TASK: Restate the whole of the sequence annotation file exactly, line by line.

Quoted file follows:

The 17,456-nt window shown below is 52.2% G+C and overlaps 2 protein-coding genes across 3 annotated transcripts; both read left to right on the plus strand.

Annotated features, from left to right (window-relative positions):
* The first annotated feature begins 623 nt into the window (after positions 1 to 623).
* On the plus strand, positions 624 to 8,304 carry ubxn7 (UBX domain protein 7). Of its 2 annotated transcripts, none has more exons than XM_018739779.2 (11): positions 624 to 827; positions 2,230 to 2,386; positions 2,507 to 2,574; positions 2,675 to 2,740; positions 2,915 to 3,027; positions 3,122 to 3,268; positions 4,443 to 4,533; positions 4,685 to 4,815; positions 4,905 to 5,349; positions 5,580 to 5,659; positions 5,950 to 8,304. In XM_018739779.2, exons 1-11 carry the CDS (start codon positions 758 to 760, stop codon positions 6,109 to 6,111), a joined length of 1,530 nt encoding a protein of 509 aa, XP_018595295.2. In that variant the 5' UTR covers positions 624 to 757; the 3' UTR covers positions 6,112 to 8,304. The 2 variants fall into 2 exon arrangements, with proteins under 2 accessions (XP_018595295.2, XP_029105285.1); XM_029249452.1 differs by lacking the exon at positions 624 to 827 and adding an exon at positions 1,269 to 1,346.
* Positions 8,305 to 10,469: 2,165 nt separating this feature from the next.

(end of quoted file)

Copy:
The 17,456-nt window shown below is 52.2% G+C and overlaps 2 protein-coding genes across 3 annotated transcripts; both read left to right on the plus strand.

Annotated features, from left to right (window-relative positions):
* The first annotated feature begins 623 nt into the window (after positions 1 to 623).
* On the plus strand, positions 624 to 8,304 carry ubxn7 (UBX domain protein 7). Of its 2 annotated transcripts, none has more exons than XM_018739779.2 (11): positions 624 to 827; positions 2,230 to 2,386; positions 2,507 to 2,574; positions 2,675 to 2,740; positions 2,915 to 3,027; positions 3,122 to 3,268; positions 4,443 to 4,533; positions 4,685 to 4,815; positions 4,905 to 5,349; positions 5,580 to 5,659; positions 5,950 to 8,304. In XM_018739779.2, exons 1-11 carry the CDS (start codon positions 758 to 760, stop codon positions 6,109 to 6,111), a joined length of 1,530 nt encoding a protein of 509 aa, XP_018595295.2. In that variant the 5' UTR covers positions 624 to 757; the 3' UTR covers positions 6,112 to 8,304. The 2 variants fall into 2 exon arrangements, with proteins under 2 accessions (XP_018595295.2, XP_029105285.1); XM_029249452.1 differs by lacking the exon at positions 624 to 827 and adding an exon at positions 1,269 to 1,346.
* Positions 8,305 to 10,469: 2,165 nt separating this feature from the next.